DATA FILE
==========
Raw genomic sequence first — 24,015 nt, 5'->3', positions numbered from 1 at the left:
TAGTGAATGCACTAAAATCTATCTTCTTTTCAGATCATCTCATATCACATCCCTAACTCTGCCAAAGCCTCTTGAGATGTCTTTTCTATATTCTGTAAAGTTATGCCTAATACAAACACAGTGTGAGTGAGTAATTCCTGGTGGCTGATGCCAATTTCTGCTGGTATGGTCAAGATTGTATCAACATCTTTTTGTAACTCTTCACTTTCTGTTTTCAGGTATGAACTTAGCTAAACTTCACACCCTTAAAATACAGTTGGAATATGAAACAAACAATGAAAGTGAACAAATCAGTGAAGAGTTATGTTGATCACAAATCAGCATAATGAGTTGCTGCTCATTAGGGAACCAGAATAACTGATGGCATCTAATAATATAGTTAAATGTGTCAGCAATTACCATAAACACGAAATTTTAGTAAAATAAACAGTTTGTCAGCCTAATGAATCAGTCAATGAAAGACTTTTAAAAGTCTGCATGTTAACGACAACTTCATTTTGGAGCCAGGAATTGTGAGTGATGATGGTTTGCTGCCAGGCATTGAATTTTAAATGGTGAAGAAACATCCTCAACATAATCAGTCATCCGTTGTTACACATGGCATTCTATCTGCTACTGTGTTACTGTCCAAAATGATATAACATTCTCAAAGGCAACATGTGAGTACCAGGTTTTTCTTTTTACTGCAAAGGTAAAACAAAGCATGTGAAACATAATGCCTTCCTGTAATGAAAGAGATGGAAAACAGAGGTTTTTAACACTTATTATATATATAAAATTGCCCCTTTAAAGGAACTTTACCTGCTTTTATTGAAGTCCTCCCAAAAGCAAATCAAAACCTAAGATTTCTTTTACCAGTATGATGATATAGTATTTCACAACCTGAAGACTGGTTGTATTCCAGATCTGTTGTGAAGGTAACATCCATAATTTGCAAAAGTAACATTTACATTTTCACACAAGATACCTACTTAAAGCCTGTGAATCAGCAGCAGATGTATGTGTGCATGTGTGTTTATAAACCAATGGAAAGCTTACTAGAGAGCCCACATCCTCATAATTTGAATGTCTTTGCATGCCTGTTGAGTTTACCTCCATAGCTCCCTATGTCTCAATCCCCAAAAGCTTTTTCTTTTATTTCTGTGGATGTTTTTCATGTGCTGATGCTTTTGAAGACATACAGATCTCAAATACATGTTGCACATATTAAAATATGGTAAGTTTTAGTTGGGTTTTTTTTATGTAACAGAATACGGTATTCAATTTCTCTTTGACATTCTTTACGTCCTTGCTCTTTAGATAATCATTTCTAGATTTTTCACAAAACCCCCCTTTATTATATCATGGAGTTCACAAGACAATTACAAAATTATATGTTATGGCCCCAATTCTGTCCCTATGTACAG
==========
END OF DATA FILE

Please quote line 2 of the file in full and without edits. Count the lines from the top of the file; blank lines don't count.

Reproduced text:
TAGTGAATGCACTAAAATCTATCTTCTTTTCAGATCATCTCATATCACATCCCTAACTCTGCCAAAGCCTCTTGAGATGTCTTTTCTATATTCTGTAAAGTTATGCCTAATACAAACACAGTGTGAGTGAGTAATTCCTGGTGGCTGATGCCAATTTCTGCTGGTATGGTCAAGATTGTATCAACATCTTTTTGTAACTCTTCACTTTCTGTTTTCAGGTATGAACTTAGCTAAACTTCACACCCTTAAAATACAGTTGGAATATGAAACAAACAATGAAAGTGAACAAATCAGTGAAGAGTTATGTTGATCACAAATCAGCATAATGAGTTGCTGCTCATTAGGGAACCAGAATAACTGATGGCATCTAATAATATAGTTAAATGTGTCAGCAATTACCATAAACACGAAATTTTAGTAAAATAAACAGTTTGTCAGCCTAATGAATCAGTCAATGAAAGACTTTTAAAAGTCTGCATGTTAACGACAACTTCATTTTGGAGCCAGGAATTGTGAGTGATGATGGTTTGCTGCCAGGCATTGAATTTTAAATGGTGAAGAAACATCCTCAACATAATCAGTCATCCGTTGTTACACATGGCATTCTATCTGCTACTGTGTTACTGTCCAAAATGATATAACATTCTCAAAGGCAACATGTGAGTACCAGGTTTTTCTTTTTACTGCAAAGGTAAAACAAAGCATGTGAAACATAATGCCTTCCTGTAATGAAAGAGATGGAAAACAGAGGTTTTTAACACTTATTATATATATAAAATTGCCCCTTTAAAGGAACTTTACCTGCTTTTATTGAAGTCCTCCCAAAAGCAAATCAAAACCTAAGATTTCTTTTACCAGTATGATGATATAGTATTTCACAACCTGAAGACTGGTTGTATTCCAGATCTGTTGTGAAGGTAACATCCATAATTTGCAAAAGTAACATTTACATTTTCACACAAGATACCTACTTAAAGCCTGTGAATCAGCAGCAGATGTATGTGTGCATGTGTGTTTATAAACCAATGGAAAGCTTACTAGAGAGCCCACATCCTCATAATTTGAATGTCTTTGCATGCCTGTTGAGTTTACCTCCATAGCTCCCTATGTCTCAATCCCCAAAAGCTTTTTCTTTTATTTCTGTGGATGTTTTTCATGTGCTGATGCTTTTGAAGACATACAGATCTCAAATACATGTTGCACATATTAAAATATGGTAAGTTTTAGTTGGGTTTTTTTTATGTAACAGAATACGGTATTCAATTTCTCTTTGACATTCTTTACGTCCTTGCTCTTTAGATAATCATTTCTAGATTTTTCACAAAACCCCCCTTTATTATATCATGGAGTTCACAAGACAATTACAAAATTATATGTTATGGCCCCAATTCTGTCCCTATGTACAG